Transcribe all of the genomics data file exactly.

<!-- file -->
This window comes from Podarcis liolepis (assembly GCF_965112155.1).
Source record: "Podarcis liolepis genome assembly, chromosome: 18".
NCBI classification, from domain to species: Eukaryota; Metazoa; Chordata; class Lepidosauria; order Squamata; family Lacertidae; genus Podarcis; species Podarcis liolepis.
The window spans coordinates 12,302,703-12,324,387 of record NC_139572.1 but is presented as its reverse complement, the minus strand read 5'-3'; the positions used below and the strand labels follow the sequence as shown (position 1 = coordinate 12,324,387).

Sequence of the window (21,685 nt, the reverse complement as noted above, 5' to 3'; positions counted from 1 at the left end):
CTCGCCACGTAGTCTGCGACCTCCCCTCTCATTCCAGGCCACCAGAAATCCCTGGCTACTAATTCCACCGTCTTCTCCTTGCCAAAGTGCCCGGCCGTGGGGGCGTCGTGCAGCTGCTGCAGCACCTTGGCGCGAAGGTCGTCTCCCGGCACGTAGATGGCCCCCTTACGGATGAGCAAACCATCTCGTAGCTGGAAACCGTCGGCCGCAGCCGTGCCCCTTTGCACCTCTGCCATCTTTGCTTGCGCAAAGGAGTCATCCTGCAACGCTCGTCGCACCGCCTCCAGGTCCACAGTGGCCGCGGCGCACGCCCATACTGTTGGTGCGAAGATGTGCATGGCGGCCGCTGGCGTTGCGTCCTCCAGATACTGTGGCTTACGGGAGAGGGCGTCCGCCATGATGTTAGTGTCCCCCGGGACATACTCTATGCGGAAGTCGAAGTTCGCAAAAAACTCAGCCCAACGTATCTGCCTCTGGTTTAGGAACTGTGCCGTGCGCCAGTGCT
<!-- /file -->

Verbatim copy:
This window comes from Podarcis liolepis (assembly GCF_965112155.1).
Source record: "Podarcis liolepis genome assembly, chromosome: 18".
NCBI classification, from domain to species: Eukaryota; Metazoa; Chordata; class Lepidosauria; order Squamata; family Lacertidae; genus Podarcis; species Podarcis liolepis.
The window spans coordinates 12,302,703-12,324,387 of record NC_139572.1 but is presented as its reverse complement, the minus strand read 5'-3'; the positions used below and the strand labels follow the sequence as shown (position 1 = coordinate 12,324,387).

Sequence of the window (21,685 nt, the reverse complement as noted above, 5' to 3'; positions counted from 1 at the left end):
CTCGCCACGTAGTCTGCGACCTCCCCTCTCATTCCAGGCCACCAGAAATCCCTGGCTACTAATTCCACCGTCTTCTCCTTGCCAAAGTGCCCGGCCGTGGGGGCGTCGTGCAGCTGCTGCAGCACCTTGGCGCGAAGGTCGTCTCCCGGCACGTAGATGGCCCCCTTACGGATGAGCAAACCATCTCGTAGCTGGAAACCGTCGGCCGCAGCCGTGCCCCTTTGCACCTCTGCCATCTTTGCTTGCGCAAAGGAGTCATCCTGCAACGCTCGTCGCACCGCCTCCAGGTCCACAGTGGCCGCGGCGCACGCCCATACTGTTGGTGCGAAGATGTGCATGGCGGCCGCTGGCGTTGCGTCCTCCAGATACTGTGGCTTACGGGAGAGGGCGTCCGCCATGATGTTAGTGTCCCCCGGGACATACTCTATGCGGAAGTCGAAGTTCGCAAAAAACTCAGCCCAACGTATCTGCCTCTGGTTTAGGAACTGTGCCGTGCGCCAGTGCT